If there's one small weakness, I'd say the author might have presented some tougher challenges in the chapter ending exercises. The sample problems in the text are all very straight-forward and can be answered very easily by referring to the previous chapter itself. At least I think some readers would benefit from the addition of 1 or 2 challenges that might require some out of the box thinking. But hey, compared to other programming books that take the "sink or swim" approach and/or assume they're writing for a 25 year C veteran, I'm willing to forgive the author for a bit of coddling.

I think this is the best place to start Mac an iOS programming, and absolutely where anyone without prior Java, C or even Perl/PHP experience needs to begin. Every other book I've seen assumes a decent familiarity with programming concepts and makes no real attempt to match the scope of this book's coverage (skipping many C topics and more advanced issues like protocols, etc.)

It's not the only book you'll need to program for Apple products, but it's the best first one and it's such a good book starting here makes it more likely you'll actually move on to the Cocoa, etc books. Be sure to buy the Fourth Edition to ensure you get coverage on the radical changes introduced by ARC memory management.
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10 of 11 people found the following review helpful By C. P. Cuozzo on February 18, 2012
Format: Paperback
First, in the interest of full disclosure - I was given a copy of this book for review purposes.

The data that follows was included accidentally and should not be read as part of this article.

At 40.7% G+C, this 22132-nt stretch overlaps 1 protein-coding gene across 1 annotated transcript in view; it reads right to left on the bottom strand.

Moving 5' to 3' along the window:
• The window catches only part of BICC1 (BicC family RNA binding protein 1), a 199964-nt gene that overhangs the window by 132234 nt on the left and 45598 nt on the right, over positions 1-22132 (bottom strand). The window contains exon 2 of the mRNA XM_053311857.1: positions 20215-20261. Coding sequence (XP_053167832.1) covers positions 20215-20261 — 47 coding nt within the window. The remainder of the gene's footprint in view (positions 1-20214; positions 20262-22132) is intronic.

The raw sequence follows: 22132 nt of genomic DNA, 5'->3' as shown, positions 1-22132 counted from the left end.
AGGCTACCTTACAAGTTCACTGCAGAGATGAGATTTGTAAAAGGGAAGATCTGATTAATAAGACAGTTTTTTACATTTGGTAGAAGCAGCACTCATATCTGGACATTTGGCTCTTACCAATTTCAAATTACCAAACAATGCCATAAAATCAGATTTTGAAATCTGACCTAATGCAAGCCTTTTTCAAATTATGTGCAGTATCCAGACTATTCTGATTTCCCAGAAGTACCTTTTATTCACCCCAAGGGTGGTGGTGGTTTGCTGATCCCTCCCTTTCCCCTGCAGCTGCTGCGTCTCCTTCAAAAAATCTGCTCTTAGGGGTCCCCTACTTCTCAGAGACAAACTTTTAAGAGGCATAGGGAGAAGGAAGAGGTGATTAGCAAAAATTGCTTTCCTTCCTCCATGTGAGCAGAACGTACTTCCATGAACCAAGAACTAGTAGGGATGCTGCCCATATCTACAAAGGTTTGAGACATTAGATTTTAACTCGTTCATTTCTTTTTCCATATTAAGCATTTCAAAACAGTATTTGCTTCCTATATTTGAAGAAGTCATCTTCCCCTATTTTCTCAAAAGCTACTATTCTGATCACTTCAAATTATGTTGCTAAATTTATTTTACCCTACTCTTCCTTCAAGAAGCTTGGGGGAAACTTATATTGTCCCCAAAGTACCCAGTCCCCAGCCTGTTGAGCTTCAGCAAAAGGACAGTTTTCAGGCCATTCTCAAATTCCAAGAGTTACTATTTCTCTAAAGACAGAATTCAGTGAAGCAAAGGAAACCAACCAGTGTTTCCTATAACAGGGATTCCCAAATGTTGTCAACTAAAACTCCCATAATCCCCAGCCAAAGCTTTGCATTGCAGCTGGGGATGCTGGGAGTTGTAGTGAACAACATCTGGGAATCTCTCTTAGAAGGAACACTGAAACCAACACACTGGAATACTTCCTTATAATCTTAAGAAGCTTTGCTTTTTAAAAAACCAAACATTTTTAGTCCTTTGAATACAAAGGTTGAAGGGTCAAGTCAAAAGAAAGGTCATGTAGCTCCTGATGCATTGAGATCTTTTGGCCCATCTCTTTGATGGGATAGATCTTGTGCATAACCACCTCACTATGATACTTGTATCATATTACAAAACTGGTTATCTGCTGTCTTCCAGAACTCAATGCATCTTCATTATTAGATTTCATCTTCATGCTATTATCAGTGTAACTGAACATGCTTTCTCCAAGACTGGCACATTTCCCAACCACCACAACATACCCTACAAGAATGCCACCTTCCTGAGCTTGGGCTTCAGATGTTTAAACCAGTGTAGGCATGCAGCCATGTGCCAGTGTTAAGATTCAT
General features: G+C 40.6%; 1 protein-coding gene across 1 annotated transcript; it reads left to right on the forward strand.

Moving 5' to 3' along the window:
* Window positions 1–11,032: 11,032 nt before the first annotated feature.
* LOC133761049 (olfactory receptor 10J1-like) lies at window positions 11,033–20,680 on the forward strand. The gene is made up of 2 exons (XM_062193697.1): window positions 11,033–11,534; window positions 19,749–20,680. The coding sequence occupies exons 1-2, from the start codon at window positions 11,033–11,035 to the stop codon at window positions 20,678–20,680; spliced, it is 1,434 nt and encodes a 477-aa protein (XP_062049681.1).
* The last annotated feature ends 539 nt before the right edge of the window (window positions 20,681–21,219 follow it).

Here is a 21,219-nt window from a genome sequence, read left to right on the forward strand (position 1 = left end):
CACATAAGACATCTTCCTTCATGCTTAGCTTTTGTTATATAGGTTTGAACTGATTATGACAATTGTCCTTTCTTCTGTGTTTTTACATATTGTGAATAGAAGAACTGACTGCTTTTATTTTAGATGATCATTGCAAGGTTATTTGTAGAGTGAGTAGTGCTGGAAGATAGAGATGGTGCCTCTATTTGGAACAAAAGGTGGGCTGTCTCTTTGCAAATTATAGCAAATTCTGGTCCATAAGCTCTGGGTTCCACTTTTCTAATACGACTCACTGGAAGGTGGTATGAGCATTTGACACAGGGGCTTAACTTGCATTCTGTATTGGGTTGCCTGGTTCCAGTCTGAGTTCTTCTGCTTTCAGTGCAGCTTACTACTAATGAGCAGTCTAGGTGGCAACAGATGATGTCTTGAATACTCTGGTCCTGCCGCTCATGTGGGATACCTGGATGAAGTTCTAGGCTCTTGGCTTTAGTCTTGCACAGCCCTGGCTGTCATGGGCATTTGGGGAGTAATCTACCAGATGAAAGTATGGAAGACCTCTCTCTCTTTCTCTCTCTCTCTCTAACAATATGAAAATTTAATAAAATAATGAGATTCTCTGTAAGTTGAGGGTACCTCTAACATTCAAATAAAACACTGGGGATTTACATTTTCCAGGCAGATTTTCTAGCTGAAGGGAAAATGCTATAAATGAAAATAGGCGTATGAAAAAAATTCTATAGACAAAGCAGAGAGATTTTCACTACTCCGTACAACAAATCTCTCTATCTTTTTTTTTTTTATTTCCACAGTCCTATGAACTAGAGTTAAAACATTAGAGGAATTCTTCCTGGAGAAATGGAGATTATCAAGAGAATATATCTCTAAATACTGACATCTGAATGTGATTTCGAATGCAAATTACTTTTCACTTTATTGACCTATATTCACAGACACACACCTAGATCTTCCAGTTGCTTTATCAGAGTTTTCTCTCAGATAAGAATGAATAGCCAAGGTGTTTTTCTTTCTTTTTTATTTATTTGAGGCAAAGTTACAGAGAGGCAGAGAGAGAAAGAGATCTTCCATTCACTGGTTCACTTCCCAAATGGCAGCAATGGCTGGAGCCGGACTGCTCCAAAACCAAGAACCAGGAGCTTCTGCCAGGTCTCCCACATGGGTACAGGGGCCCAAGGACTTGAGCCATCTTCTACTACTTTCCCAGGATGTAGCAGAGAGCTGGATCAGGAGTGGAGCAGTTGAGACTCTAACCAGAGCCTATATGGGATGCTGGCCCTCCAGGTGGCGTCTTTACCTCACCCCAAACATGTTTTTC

Now, on to the good stuff.

This is THE book to get if you need to learn Objective-C from the ground up. I would recommend it to anyone that has exposure to other languages or programming in general and needs to learn Objective-C. (As the author states in his introduction - knowing C is not a necessity. He has taken the approach that Objective-C should be learned on it's own without prerequisite exposure to C.) That being said - it doesn't hurt to have at least some knowledge of C when you read this book - just so that you are not overwhelmed by the similarities when they are pointed out. This is especially true in Chapter 13 when C language features are talked about. After all, Objective-C is based upon C.

What this book does not cover in depth is iOS programming. It's focus is on learning Objective-C - in most examples from a command line/terminal style program. The approach is learning by doing, so for every topic covered there are examples demonstrating the topic that the reader should take pains to replicate on his/her own. There are also extra assignment challenges at the end of each chapter.

The basics are covered first (there is really no mention of any Mac-specific or iOS libraries until Chapter 14). The first thirteen chapters are where the begininning Objective-C programmer learns the ins and outs of the language without regard to any external Mac-related libraries. So, the typical programming language constructs - data types and structures, scoping, classes, looping, OO constructs, inheritance, polymorphism, etc. - all of the things that you need to know about a language itself prior to getting into extensions to that language - are dealt with.